Bottom Line: A non-invasive alternative would be beneficial as it would allow study of a wider patient population and serial scanning.Cardiovascular magnetic resonance (CMR) velocity-time curves were processed semi-automatically and compared with corresponding invasive Doppler data.In individual vessels, plots of CMR velocities at all cardiac phases against corresponding Doppler velocities showed a consistent linear relationship between the two with high R(2) values (mean +/-SD: 0.79 +/-.13).

View Article: PubMed Central - PubMed

Affiliation: Cardiovascular Biomedical Research Unit, Royal Brompton and Harefield NHS Foundation Trust, London, UK. j.keegan@rbht.nhs.uk.

ABSTRACT

Background: Temporal patterns of coronary blood flow velocity can provide important information on disease state and are currently assessed invasively using a Doppler guidewire. A non-invasive alternative would be beneficial as it would allow study of a wider patient population and serial scanning.

Methods: A retrospectively-gated breath-hold spiral phase velocity mapping sequence (TR 19 ms) was developed at 3 Tesla. Velocity maps were acquired in 8 proximal right and 15 proximal left coronary arteries of 18 subjects who had previously had a Doppler guidewire study at the time of coronary angiography. Cardiovascular magnetic resonance (CMR) velocity-time curves were processed semi-automatically and compared with corresponding invasive Doppler data.

Results: When corrected for differences in heart rate between the two studies, CMR mean velocity through the cardiac cycle, peak systolic velocity (PSV) and peak diastolic velocity (PDV) were approximately 40 % of the peak Doppler values with a moderate - good linear relationship between the two techniques (R(2): 0.57, 0.64 and 0.79 respectively). CMR values of PDV/PSV showed a strong linear relationship with Doppler values with a slope close to unity (0.89 and 0.90 for right and left arteries respectively). In individual vessels, plots of CMR velocities at all cardiac phases against corresponding Doppler velocities showed a consistent linear relationship between the two with high R(2) values (mean +/-SD: 0.79 +/-.13).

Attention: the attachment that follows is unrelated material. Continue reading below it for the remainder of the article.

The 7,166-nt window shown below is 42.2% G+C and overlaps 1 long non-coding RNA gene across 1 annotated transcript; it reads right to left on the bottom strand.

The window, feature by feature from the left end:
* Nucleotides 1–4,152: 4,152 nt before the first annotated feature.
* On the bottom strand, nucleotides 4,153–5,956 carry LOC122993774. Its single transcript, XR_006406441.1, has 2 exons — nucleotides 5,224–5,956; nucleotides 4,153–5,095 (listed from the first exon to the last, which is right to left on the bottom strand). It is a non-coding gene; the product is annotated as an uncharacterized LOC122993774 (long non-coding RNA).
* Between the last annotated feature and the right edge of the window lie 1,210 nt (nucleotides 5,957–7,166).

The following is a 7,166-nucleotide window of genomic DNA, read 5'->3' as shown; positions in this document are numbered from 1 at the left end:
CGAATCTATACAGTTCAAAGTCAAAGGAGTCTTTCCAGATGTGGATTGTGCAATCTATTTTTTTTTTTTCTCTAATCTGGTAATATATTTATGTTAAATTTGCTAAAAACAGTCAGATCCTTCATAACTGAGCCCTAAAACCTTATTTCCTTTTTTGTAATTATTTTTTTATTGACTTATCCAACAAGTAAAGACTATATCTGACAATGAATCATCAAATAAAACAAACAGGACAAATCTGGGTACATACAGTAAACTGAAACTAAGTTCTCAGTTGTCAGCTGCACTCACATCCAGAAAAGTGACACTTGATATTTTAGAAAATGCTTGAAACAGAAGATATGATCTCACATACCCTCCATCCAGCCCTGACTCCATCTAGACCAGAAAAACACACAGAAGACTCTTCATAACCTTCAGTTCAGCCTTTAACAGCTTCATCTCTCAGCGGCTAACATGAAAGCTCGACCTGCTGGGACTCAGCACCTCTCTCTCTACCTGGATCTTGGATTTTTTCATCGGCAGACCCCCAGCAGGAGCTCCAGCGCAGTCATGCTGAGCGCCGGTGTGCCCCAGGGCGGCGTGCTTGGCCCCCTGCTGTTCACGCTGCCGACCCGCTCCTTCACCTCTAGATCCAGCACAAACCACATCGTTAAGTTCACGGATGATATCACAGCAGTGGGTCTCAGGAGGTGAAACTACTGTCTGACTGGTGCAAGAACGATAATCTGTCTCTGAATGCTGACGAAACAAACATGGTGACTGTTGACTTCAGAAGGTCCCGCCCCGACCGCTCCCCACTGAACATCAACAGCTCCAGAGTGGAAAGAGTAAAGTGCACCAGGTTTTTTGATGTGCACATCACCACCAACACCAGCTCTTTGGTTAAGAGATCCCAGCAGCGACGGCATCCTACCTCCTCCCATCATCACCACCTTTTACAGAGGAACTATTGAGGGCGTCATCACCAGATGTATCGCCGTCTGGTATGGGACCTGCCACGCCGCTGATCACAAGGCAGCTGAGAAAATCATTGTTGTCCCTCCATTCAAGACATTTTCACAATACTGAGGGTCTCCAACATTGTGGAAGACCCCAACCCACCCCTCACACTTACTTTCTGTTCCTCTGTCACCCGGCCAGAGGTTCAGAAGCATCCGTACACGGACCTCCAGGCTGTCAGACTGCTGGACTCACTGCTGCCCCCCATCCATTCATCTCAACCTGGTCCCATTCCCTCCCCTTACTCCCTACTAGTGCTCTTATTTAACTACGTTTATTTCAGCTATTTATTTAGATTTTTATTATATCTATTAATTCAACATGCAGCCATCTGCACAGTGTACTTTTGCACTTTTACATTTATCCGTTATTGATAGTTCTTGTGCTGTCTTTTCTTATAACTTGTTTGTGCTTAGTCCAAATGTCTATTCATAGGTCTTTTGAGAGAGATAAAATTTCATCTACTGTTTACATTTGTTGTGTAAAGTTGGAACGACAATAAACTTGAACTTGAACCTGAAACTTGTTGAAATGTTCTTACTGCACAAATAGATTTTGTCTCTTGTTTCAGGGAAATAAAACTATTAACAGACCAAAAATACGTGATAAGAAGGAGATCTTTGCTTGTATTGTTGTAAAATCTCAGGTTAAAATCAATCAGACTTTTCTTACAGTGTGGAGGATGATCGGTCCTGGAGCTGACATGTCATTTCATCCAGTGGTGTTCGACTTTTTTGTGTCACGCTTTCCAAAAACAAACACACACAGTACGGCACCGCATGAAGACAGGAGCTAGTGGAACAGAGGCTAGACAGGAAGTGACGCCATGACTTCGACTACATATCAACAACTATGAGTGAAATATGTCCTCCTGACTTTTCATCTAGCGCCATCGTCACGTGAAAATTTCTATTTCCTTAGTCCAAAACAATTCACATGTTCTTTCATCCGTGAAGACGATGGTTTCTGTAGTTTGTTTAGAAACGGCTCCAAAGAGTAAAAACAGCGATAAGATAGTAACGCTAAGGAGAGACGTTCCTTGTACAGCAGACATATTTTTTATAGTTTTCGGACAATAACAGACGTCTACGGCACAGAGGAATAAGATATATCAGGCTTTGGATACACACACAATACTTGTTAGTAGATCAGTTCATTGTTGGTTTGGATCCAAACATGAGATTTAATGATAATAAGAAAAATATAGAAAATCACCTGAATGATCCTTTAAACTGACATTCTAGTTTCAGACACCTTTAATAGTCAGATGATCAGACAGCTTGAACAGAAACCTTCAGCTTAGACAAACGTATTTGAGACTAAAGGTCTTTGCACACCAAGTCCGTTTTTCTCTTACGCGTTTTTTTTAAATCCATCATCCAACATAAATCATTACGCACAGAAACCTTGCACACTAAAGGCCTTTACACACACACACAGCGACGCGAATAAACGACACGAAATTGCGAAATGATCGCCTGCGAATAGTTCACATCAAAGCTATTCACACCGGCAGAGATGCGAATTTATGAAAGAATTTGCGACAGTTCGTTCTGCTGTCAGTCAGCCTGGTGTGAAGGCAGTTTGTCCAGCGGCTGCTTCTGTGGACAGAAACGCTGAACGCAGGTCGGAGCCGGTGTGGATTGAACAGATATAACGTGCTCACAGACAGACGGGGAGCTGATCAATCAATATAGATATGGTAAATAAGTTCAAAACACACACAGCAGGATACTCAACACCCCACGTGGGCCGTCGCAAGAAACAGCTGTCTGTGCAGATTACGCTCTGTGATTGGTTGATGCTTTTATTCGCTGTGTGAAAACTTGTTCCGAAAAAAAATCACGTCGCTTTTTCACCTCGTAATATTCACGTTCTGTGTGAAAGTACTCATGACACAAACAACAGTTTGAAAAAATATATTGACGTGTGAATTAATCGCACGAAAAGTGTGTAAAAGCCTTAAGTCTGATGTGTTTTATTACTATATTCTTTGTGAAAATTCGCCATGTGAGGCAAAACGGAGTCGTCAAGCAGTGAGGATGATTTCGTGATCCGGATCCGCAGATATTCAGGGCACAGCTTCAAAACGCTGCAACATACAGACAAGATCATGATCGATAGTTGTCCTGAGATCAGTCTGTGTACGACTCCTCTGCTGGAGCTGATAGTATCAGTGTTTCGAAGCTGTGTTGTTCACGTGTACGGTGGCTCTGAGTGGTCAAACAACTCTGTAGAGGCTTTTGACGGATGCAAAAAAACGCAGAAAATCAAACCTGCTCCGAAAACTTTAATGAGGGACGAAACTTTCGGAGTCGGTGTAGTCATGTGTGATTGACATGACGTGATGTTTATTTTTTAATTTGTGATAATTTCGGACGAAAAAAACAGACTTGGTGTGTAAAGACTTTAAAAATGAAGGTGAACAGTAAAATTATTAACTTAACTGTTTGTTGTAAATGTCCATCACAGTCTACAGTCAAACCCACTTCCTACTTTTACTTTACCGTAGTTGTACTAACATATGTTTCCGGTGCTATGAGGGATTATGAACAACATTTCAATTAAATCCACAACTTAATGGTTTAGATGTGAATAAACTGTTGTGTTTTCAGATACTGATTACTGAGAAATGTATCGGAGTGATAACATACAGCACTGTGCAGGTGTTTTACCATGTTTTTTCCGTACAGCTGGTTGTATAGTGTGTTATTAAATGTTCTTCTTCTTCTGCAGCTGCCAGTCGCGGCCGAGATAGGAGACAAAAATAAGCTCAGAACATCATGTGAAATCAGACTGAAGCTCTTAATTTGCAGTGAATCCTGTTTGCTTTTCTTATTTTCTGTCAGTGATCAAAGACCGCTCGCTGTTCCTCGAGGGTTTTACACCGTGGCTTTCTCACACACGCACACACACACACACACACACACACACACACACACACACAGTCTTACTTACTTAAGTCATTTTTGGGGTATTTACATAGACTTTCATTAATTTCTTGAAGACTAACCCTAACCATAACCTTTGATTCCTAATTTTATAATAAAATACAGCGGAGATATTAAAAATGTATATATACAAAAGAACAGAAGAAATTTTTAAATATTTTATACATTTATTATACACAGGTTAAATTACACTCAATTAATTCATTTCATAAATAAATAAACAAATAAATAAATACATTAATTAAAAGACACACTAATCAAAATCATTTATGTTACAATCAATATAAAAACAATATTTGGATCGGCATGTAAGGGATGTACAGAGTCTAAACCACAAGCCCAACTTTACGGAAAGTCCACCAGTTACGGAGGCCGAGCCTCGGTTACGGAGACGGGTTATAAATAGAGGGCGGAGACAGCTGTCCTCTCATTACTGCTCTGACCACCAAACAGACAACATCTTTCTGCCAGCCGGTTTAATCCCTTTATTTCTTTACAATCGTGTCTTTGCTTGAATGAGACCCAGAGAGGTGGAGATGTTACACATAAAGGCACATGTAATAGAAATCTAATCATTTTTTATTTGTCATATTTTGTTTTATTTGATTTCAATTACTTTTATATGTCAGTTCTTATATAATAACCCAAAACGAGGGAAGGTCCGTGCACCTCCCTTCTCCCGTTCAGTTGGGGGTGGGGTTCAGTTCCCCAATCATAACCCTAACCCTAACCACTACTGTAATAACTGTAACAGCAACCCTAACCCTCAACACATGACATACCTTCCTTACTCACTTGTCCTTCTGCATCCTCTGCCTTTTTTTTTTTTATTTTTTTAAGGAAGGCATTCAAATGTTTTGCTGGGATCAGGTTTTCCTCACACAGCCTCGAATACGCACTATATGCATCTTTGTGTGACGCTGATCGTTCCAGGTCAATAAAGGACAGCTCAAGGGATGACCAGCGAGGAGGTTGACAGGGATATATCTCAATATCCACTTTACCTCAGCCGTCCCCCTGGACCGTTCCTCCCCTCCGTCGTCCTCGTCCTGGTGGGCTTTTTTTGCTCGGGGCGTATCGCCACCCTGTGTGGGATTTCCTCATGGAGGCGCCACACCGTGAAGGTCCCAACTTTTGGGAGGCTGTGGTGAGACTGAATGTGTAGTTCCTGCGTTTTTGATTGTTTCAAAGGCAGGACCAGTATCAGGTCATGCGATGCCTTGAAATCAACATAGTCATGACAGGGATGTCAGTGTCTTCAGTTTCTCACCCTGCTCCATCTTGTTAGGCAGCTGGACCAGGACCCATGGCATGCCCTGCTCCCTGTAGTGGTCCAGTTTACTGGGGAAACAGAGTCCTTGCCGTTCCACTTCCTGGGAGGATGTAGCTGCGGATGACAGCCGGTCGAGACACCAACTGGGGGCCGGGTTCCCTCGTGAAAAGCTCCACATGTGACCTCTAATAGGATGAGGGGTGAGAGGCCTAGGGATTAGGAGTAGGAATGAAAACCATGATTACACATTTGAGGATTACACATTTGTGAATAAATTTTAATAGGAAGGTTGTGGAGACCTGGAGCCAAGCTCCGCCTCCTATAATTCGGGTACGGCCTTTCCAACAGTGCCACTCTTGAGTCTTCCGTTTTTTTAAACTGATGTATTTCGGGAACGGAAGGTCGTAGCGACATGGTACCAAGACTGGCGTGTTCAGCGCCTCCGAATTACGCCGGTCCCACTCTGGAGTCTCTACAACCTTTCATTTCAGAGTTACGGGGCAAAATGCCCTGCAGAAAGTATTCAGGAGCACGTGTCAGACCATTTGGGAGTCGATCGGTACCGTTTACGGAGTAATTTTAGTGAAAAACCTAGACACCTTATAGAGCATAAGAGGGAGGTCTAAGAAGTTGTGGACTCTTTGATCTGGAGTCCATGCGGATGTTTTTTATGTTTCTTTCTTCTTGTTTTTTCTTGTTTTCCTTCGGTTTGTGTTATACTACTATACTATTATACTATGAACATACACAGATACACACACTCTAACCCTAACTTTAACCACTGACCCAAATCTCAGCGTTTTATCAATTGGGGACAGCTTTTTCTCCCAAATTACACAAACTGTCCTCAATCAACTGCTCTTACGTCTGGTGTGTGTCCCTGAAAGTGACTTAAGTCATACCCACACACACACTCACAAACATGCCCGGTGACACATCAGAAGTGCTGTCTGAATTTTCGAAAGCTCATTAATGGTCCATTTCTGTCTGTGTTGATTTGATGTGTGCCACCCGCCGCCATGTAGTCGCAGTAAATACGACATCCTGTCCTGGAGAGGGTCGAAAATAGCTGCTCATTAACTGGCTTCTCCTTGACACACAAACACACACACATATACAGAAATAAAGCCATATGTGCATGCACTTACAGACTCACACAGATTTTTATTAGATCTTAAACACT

Conclusions: High temporal resolution breath-hold spiral phase velocity mapping underestimates absolute values of coronary flow velocity but allows accurate assessment of the temporal patterns of blood flow.

No MeSH data available.


Related in: MedlinePlus